I've been having a little bit of a debate with one of my friends about the correct use of a word. I hope the native English speakers can help me put an end to this :)

I know the word "bold" is mostly used as in brave and courageous, but is it right to use it as prominent, too?

This aspect of this issue seems bolder than the rest.

Can it be used like this or is it meaningless?

  • 1
    @Heartspring In dictionary it's stated that it can mean: noticeable and prominent, too but the example referred to headlines, colors and etc. I wanted to know if it's right in the sentence I wrote above.
    – dimmie
    Nov 18 at 18:24
  • 3
    It's not meaningless but it's not terribly idiomatic. You could probably use it in some contexts.
    – Stuart F
    Nov 18 at 18:33
  • 1
    Alternatives would be "seems more striking" or "is more salient" if you wish to state things more boldly.
    – TimR
    Nov 18 at 22:28
  • I’m voting to close this question because unless we know a lot more about "the issue" it's impossible to say whether it could include "bold aspects". Nov 18 at 22:38

1 Answer 1


'Bold' can mean courageous as you stated, but that usage is a little old-fashioned - we are far more likely to say 'brave' in modern English. I'm not saying that use of 'bold' is archaic or out of use, but it's associated with past times, like times of chivalry - we'd say that a knight was bold, but a modern soldier was brave.

More often than not, 'bold' in modern speech means highly ambitious, or supremely confident. For example, a 'bold attempt' could mean an attempt that was risky but successful, or one that was highly ambitious but failed.

In either case, boldness is a human quality, and while it can be used as an adjective to describe something abstract (eg 'a bold attempt') the suggestion is that the persons behind it were the confident, optimistic ones. It would be helpful to know the wider context of what you are trying to say, but at the moment it doesn't sound right - I don't see how an 'issue' (or an aspect of it) can be bold, because an issue is a situation, not an action or an attempt. And there would need to be someone behind the action to ascribe the boldness to.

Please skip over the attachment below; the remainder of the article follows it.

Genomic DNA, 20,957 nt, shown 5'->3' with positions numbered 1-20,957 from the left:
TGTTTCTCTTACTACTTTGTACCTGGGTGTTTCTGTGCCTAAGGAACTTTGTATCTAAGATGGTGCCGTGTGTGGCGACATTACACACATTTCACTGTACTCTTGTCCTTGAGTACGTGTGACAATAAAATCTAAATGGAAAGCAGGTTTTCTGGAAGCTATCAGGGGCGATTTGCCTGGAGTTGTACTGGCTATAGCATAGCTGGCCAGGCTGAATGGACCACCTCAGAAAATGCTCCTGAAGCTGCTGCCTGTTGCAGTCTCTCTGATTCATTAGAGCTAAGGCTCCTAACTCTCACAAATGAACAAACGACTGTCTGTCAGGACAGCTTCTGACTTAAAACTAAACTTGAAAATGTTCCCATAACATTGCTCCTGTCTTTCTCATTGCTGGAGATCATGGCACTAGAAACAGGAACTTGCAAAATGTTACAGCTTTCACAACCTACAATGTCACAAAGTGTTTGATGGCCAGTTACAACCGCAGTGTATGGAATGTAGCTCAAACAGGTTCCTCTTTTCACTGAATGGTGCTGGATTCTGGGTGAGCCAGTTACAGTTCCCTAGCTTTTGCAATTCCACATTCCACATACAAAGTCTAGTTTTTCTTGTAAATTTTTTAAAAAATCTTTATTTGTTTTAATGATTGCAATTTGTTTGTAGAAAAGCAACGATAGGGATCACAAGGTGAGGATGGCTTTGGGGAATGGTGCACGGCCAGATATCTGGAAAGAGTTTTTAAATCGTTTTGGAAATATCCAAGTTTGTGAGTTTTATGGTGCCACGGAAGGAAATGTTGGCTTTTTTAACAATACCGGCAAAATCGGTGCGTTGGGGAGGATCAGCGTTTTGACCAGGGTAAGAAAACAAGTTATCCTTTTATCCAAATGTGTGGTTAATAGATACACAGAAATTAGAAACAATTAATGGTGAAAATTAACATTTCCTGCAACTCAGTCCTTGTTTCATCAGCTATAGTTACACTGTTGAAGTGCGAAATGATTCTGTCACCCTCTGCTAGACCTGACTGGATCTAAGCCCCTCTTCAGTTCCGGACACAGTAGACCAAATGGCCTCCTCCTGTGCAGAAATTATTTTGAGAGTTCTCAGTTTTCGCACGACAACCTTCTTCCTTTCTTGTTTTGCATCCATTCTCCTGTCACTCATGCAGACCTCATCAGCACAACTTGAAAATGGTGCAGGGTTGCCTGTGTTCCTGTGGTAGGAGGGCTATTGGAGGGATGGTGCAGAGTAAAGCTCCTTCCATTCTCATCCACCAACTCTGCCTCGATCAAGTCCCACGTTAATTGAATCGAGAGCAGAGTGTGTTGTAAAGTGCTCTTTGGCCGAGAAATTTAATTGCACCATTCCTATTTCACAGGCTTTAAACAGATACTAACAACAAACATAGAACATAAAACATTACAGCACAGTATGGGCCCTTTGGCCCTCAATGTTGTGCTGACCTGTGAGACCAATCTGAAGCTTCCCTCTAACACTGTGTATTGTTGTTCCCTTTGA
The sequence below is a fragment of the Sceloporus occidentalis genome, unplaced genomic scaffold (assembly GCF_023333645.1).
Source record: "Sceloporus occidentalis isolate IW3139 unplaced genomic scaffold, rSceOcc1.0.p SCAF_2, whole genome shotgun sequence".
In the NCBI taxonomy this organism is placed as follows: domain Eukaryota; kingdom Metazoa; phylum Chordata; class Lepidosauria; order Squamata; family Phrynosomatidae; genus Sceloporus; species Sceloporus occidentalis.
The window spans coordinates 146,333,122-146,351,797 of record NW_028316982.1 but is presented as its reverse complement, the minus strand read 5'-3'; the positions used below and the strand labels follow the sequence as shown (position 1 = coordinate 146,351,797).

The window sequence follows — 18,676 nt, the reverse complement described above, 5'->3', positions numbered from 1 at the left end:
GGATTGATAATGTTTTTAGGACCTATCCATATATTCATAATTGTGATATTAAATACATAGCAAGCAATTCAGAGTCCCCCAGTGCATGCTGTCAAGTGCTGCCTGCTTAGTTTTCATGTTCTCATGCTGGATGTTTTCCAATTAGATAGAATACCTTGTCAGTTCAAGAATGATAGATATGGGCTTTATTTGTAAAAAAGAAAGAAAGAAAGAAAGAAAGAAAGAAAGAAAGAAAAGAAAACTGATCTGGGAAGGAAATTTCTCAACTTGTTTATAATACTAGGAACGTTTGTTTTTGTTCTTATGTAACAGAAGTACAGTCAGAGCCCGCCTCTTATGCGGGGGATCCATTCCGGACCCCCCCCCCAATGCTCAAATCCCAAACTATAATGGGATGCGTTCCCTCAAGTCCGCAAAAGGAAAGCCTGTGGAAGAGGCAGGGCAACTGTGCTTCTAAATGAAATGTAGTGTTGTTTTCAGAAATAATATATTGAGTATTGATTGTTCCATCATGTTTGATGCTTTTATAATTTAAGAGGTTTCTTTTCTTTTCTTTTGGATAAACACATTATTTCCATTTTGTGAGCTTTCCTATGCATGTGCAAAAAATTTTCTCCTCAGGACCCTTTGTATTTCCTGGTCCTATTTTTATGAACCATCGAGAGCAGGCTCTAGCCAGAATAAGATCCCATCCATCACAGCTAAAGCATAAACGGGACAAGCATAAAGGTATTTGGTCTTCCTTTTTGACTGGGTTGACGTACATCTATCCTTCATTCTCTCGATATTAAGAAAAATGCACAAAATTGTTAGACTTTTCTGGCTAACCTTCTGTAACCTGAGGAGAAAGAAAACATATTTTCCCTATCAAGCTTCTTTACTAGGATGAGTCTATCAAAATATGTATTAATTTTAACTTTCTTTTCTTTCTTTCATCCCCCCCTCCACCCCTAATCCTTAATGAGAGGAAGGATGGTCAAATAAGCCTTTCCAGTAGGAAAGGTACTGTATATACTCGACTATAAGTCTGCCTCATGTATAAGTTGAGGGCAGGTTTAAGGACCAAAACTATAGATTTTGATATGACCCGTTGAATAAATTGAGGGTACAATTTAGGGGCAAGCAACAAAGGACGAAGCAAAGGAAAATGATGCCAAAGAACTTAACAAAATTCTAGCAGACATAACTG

• +1 Nice answer, but maybe you could also discuss the usage of "bold" with regards to formatting? Like, the end of the previous sentence may well have seemed bolder than the rest, because it is :D While I agree that OP's sentence isn't idiomatic, it seems like a discussion of why it isn't should also mention why this definition of "bold" doesn't fit either. Nov 19 at 3:46
  • 1
    @QuackE.Duck I did think about that, but the OP's quote said 'bolder', not 'bold', and I don't think it is normal to refer to formatting that way. When it comes to text, something either is bold, or it isn't. You might use it as a comparative when comparing colours, say. But nothing in the question suggests that is what is meant.
    – Astralbee
    Nov 19 at 9:18

You must log in to answer this question.

Not the answer you're looking for? Browse other questions tagged .